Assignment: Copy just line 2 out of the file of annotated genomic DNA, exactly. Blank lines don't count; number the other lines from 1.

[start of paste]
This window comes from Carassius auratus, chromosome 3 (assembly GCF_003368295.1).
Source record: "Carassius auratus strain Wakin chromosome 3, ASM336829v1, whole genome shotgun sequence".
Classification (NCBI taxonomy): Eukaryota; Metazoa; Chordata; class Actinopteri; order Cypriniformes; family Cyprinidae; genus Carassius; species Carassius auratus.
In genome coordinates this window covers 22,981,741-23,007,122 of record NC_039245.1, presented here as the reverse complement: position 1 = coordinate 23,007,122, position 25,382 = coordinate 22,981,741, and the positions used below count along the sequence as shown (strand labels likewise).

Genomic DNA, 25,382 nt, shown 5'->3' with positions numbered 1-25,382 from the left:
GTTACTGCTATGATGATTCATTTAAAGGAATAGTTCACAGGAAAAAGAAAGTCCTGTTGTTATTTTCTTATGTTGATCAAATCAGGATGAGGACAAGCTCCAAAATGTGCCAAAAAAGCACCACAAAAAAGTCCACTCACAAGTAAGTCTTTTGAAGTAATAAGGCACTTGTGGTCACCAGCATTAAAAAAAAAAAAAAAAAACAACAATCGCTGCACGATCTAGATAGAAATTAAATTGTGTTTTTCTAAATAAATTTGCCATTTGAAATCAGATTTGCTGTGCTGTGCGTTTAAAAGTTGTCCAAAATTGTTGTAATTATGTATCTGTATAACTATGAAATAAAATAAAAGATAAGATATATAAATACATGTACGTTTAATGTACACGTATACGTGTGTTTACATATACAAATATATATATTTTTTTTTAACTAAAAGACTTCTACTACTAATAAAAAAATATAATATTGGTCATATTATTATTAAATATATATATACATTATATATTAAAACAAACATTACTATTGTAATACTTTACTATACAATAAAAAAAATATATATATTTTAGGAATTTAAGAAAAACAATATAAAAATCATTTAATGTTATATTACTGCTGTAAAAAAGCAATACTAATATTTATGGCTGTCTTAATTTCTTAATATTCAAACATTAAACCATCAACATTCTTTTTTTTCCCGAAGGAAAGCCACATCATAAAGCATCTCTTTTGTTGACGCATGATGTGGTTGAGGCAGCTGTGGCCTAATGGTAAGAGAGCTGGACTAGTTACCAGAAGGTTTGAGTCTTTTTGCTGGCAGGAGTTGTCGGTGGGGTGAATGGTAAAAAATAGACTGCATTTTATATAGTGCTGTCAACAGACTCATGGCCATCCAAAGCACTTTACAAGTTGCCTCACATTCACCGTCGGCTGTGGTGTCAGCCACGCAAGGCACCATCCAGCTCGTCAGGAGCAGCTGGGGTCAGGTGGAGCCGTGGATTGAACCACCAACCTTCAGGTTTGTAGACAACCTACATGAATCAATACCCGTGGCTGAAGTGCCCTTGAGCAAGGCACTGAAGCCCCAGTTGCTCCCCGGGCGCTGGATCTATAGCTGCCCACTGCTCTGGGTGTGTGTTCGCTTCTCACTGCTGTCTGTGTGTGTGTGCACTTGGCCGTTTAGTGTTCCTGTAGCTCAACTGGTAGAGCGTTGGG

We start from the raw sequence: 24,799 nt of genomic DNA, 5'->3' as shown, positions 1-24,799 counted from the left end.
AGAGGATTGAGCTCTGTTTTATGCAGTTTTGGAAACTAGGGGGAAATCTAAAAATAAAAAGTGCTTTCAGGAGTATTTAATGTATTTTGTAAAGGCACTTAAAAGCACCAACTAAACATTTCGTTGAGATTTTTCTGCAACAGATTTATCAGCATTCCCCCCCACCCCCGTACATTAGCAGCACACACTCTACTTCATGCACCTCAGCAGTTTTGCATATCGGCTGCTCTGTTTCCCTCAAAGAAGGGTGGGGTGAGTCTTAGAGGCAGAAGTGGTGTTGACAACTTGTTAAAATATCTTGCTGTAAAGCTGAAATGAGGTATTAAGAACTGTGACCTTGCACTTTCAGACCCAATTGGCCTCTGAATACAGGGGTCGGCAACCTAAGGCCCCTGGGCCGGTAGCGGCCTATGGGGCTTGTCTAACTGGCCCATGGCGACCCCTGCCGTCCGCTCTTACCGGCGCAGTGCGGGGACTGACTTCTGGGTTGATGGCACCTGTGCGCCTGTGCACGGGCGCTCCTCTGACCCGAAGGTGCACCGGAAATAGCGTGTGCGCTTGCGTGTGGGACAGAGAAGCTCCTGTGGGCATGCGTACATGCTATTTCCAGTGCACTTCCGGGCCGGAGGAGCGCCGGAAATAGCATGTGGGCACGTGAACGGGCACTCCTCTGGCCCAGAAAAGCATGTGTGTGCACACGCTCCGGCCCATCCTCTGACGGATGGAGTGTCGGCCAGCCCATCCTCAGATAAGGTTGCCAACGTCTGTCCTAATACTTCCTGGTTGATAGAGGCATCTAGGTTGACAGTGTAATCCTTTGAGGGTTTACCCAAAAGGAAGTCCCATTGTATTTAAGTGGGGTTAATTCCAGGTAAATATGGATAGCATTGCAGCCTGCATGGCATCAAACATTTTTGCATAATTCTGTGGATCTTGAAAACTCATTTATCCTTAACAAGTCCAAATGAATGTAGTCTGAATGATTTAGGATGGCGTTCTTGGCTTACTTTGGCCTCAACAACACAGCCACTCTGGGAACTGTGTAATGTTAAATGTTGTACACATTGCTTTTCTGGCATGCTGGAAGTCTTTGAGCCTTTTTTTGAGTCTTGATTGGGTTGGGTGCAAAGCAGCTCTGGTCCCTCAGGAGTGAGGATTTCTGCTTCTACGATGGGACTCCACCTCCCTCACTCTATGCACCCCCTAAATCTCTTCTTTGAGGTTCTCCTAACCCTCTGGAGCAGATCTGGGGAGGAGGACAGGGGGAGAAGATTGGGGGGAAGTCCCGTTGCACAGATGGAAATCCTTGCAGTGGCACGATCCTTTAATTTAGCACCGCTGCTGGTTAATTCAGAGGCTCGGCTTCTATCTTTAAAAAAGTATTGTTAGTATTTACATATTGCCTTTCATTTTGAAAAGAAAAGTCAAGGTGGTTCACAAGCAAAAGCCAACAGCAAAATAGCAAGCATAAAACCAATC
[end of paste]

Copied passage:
Source record: "Carassius auratus strain Wakin chromosome 3, ASM336829v1, whole genome shotgun sequence".